Suppose a person wishes to acquire an object, no matter what, he will not, however strong his desire, agree to pay any price that may be asked. There is a certain maximum at which he would rather withdraw from the market than raise his offer further. This maximum is determined by two valuations: first, the value in use of the good that is to be acquired (which will be determined according to the laws laid down in the previous chapters), and, second, the exchange value of the sum of money that will have to be paid (the estimate of which will be considered in the next chapter). The sum of money whose exchange value is equal to the value in use of the desired good, determines the maximum offer. To offer more would involve a loss, as more value would be given than received. This rule holds equally for all would be buyers without exception. Every one who thinks of making a purchase puts both these valuetions before him; establishes in his own mind this equation or equivalence; and comes to the market resolved not to go beyond it. But although the rule is the same for all concerned, the results of its application in the individual case are very unequal, inasmuch as the amounts that enter into the calculation differ greatly from each other. The value in use of the good that one buys will vary according to the different degree of individual need w which may depend on natural inclination, on accidental circumstances, or on the degree of satisfaction already reached—and according to the amount of supply one already has. The exchange value of the money, on the other hand, will vary principally according to the amount of the person's wealth (see on this subject the following chapter). When one considers the very great variety of possible economic situations, it will be seen that the equation or equivalence of both values cannot fail to be very different from buyer to buyer. The highest offer can be made by the person who is actuated by the strongest desire, and is at the same time the richest, because for him the highest real value is expressed in the greatest sum of money. What a contrast from the offers of poor men, in whose case the same degrees of desire are represented only by a most trifling sum of money, or from the bids of those whose desire, in the particular case, is so slight that they do not care to set apart anything but a small sum towards its satisfaction!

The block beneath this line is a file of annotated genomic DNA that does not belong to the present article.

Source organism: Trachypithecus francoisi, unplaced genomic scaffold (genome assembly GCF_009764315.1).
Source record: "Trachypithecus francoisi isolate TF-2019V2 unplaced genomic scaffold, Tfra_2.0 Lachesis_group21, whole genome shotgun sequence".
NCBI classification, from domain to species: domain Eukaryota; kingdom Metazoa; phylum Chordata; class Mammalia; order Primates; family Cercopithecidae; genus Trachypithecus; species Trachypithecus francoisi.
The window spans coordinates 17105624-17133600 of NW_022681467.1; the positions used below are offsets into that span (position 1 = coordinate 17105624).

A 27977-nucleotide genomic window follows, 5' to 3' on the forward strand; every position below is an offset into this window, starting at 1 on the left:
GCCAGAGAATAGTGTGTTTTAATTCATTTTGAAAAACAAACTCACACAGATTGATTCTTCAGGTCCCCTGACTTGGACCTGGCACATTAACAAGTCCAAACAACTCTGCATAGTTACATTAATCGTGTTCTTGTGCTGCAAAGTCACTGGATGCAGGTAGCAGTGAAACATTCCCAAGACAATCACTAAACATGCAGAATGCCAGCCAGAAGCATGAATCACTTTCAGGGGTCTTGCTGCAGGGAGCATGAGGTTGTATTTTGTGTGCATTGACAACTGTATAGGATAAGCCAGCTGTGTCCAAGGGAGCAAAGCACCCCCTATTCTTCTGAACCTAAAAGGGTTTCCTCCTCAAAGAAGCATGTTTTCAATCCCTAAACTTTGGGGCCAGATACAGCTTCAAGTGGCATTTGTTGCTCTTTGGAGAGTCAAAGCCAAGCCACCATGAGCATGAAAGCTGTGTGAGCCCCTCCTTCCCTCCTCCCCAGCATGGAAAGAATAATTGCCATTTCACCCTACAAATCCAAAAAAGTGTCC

If we begin with the highest equivalent, that of the man who is the richest and the most anxious to obtain the goods, and come down gradually to the lowest, we shall obtain a descending scale of maximum offers. By way of example we shall assume that these range, in the hands of a hundred purchasers, from £5 down to ls.; and we shall assume, first, for simplicity's sake, that each purchaser is desirous to buy only one single good or one single item.